Buster would rather conduct his own thought experiments than accomplish the usual academic goals like learning to read. Two months in, he’s still not sold on Kindergarten, because, in his words, “They make me do things I don’t like to do.”

I can identify with that. It happens to me all the time at work. Still, he has to go to school and I have to go to work so we don’t both end up in an infinite loop of poverty.

They make you build things out of dominoes in Kindergarten? I had no idea it was that horrible.

The thing to know about these deep thinking philosophers who don’t always want to go to Kindergarten is they can be moody. The moodiness strikes hardest in the morning when it’s time to get ready for school. This morning, the disgruntled whimpering started early.

Sometimes when I ask him what’s bothering him, I get a whiny grunt that means, “If you were the kind of parent who loved his children, you’d know what’s wrong without having to ask.” Today I actually got an answer: “I wanted to sleep in the bed with you and Mommy. And I want you to make a fire.”

I explained that everybody had to get up and asked him if he were cold.

He shrugged. “A little.”

Mommy put on his jacket and we sent him to school.

The desire to climb into bed with us, I understand. It’s his favorite Saturday morning ritual. Making a fire is another story. We haven’t thought about our fireplace since last March and we’ve never built a fire before school.

It’s a good thing he told me the problem instead of giving me the “If you loved me, you’d know,” grunt. My love for him is infinite, but maybe that proves there’s a limit to infinity, because I still would not have loved him enough to know I was supposed to build a cozy fire on a random weekday before school.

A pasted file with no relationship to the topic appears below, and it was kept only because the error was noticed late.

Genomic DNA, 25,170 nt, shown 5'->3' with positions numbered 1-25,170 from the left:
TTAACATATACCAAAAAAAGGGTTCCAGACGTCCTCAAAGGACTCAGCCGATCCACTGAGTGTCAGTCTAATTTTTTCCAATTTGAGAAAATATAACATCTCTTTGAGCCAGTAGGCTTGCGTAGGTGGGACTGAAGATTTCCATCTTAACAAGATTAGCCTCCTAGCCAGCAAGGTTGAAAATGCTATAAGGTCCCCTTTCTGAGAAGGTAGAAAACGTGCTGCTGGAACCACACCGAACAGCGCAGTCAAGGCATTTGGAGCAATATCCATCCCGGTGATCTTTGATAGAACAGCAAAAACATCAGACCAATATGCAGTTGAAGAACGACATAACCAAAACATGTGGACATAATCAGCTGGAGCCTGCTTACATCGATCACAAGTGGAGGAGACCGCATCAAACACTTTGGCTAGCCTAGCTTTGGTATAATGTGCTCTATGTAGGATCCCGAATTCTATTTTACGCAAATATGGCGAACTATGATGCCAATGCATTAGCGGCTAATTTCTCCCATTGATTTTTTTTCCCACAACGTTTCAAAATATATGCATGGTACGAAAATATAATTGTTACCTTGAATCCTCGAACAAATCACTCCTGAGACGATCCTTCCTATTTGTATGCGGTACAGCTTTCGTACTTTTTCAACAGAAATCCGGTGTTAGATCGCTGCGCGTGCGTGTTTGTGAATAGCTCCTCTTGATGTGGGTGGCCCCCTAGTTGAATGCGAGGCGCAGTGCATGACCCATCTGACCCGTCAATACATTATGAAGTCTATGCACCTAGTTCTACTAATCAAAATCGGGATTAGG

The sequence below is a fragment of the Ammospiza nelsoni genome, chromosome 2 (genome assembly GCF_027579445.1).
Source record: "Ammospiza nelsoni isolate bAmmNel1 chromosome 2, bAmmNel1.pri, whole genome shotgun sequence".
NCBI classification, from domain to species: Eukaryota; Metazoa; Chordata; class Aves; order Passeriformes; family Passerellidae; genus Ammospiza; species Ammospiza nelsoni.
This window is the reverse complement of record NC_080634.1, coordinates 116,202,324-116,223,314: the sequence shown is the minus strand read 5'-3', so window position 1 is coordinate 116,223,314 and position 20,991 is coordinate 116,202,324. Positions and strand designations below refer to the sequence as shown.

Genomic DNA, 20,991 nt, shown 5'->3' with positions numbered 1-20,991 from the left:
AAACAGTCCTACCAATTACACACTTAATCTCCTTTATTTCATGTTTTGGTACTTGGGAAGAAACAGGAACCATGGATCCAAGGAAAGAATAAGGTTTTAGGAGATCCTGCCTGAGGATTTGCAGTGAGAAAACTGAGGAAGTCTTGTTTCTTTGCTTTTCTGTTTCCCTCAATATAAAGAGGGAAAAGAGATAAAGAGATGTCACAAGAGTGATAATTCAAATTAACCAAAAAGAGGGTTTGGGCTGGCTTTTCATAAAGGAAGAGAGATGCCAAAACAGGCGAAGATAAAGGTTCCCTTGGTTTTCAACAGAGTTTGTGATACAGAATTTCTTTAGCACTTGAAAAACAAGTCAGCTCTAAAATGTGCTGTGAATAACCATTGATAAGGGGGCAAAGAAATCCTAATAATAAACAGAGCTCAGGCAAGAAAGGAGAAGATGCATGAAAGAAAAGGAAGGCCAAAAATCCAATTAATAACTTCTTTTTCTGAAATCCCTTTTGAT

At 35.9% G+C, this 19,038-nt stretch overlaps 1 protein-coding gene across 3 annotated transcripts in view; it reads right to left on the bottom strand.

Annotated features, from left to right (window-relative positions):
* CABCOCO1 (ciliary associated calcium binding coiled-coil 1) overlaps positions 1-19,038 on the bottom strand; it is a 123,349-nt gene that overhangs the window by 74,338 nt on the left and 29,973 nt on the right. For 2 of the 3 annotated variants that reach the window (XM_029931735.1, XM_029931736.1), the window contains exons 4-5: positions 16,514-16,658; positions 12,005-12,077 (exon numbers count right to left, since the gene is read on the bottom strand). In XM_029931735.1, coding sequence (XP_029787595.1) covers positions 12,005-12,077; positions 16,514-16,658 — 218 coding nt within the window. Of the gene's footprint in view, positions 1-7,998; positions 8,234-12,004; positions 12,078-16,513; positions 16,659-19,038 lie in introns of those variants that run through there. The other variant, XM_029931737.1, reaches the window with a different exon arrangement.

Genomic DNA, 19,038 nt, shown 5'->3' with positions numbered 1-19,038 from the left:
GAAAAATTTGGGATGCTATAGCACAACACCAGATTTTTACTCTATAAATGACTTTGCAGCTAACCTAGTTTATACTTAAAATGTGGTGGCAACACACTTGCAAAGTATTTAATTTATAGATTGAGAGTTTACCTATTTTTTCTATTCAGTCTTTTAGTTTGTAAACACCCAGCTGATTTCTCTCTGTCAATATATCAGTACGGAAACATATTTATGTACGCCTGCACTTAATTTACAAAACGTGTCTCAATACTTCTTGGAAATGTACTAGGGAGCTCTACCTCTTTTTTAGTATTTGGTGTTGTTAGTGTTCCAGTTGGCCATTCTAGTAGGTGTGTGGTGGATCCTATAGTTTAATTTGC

It looks like I may have to crank the love up beyond infinity to understand him. I hope infinity + 1 is enough, because that’s the largest number I know.

The reluctant kindergartener

Please welcome back our occasional guest blogger, Buster, aged 5.

I’ve been telling them, ever since the end of preschool, I didn’t want to go to kindergarten. Maybe they thought I was just trying to be cute. Whatever. I don’t have to try to be cute.

See, preschool was fine: three hours a day, then right back home to play.

This kindergarten is a whole new ball of wax. Did you know it goes all day, from like early in the morning until God-Knows-When in the afternoon? I’m not ready to make a commitment to that.

And then there’s all this pressure to learn tons of crazy stuff. I mean, I mostly know it already, but these people are sticklers for the details. A B C D E F G blah blah blah. I got the general gist of it. I don’t know why I have to be weighed down with minutia.

Counting? I can count to 20, give or take. If I leave out a number in the teens, big deal. Where I am is more important than how I got there.

Taking the leap into that great unknown called elementary school.

The worst part is they want you to talk . . . out loud . . . to other people. That’s just not my style. I made it through two years of preschool without having to open my mouth much, and that’s the way I like it. Give me some paper and a bunch of crayons and I’ll whip you up some top-notch art. Most of the coloring will be inside the lines too. But here’s the key part: I must not be disturbed. Don’t come around asking me questions about what I’m making. I’ve got no time for chit-chat; I’m creating.

Man, the teacher’s probably going to call on me and everything this year. What did I ever do to her?

Then there’s the whole lunch thing. They don’t even know what I’m in the mood for. The first day, they had pizza. I was totally ready to mow on some chicken nuggets. The second day, I was like, “All right, I’m down with your pizza.” Was there any pizza in sight? No. They had some kind of waffle thing. Didn’t anybody tell them I don’t like waffles?